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I am melting my brain trying to understand a very simple pull-up resistor configuration. I think I'm making this harder than it is.



Here's how I'm trying to think through this. Some or all of this may be wrong.

First off, my understanding of how at least part of this system works, is that sensor pin 2 is switched on and off internally by the sensor. The rest of my "understanding" is based on that, so if that's wrong, then it's all wrong.

* The pull up resistor ensures that when sensor pin 2 is switched off (disconnected) from arduino pin 3, arduino pin 3 still sees a small, consistent amount of current (from +5v) to keep it from floating. The resistor is called a pull-up resistor because the resistance it provides increases the voltage between the +5v output and arduino pin 3.

* When sensor pin 2 is switched on (connected) to arduino pin 3, arduino pin 3 sees a higher amount of current and a lower voltage (from sensor pin 2), because of the lack of resistance (as compared to running through the 4.7k ohm resistor).

Is that much correct?

FWIW, I think I have found the following documents to be helpful, but I'm certainly still not sure of myself.

http://www.thebox.myzen.co.uk/Tutorial/Inputs.html
http://www.seattlerobotics.org/encoder/mar97/basics.html
http://datasheets.maximintegrated.com/en/ds/DS18B20.pdf

Thanks so much for any help.
Andy
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Your totally wrong here the DS18B20 is one wire the resistor is used to hold the line high when the chip is not sending data.

The ardunio send out a call for the DS18B20 and it send back that its on the line after is sees that the Line is high it sends data. Then when the line is high the ardnuio can send to the DS18B20 what it wants if it needs to set the chip or just let the chip tell how hot or cold it it is.
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Hi Vdavidoff,
Here a link of the DS18B20 datasheet.
http://datasheets.maximintegrated.com/en/ds/DS18B20.pdf

Open it and search for 'resistor'. They explain in an easy way (at least for me) how the pullup resistor works for this specific sensor.
It is important to know that the pullup resistor has also a leading role in electronic concepts like totem-pole and three-state. Regards
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Think of it this way -

A transistor is just a switch. A silicon switch instead of a mechanical switch, but a switch all the same.

When the switch is turned on the input and output are connected together and it the input is conected to +V the output will be at +V also. If the input is connected to Ground then the output will be at ground also.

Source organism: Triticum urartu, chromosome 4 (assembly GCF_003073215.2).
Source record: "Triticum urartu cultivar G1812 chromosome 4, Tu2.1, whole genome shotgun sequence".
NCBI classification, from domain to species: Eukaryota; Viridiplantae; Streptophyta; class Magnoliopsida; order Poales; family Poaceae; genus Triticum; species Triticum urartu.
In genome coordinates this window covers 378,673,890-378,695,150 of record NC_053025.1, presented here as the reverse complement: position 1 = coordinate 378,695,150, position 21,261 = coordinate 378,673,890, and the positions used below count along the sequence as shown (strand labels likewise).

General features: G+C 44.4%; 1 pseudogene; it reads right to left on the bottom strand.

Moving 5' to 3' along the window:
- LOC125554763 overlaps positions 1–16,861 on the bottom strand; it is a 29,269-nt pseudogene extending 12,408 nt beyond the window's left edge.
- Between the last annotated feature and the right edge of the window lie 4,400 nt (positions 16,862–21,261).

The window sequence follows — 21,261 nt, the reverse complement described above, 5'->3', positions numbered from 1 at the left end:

Now = turn the switch off. What state is the output? Don't Know, it is FLOATING. So we add a pullup or pull down resistor so when it is not active we are making our input go to a known state.

So - if our switch is connected to ground (low side switching, common for simple transistor switches) we use a pull-up resistor so when the switch is open the input to our device is at +V. If our switch input is at +V then our resistor will be tied to ground for a pull down resistor.

The resistor is there so when our input device is in its inactive , or off state, our input will be at known state. Things just work more rliably that way.
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The way the OneWire bus works is that the data line is a wired-AND gate.  Only if every device lets the line go HIGH, will it be HIGH.

Any device that pulls the line LOW will mean its LOW everywhere.  Only if no devices pull it low will it go HIGH, and that is due to the pull-up resistor.

For this to work devices never _actively_ pull the line HIGH, only the resistor does that, and it can only do it if nothing actively pulls it low because its weaker than active pull-downs (which will be something around 30 to 300 ohms or so).

The OneWire protocol is quite complicated and clever to use this wired-AND to be able to communicate with many devices and identify them all uniquely, all from one signal wire.
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I appreciate the quick and thoughtful replies. I am really trying here but every time I dig into this I just lose a hold on these concepts.

Let me take a big step back and ask a question related to how I'm trying to understand this schematic, aside from the pull-up resistor specifically. This one should really highlight where I'm coming from.

If sensor pin 2 is input/output as the spec sheet explains, does this mean that pin 2 both sources and sinks power at different times depending on what it's doing? Or does power always flow through pin 2 in the same direction (and if so, how does data go the opposite way?). Related: does arduino pin 3 supply power to pin 2, sink power from pin 2, or both at different times?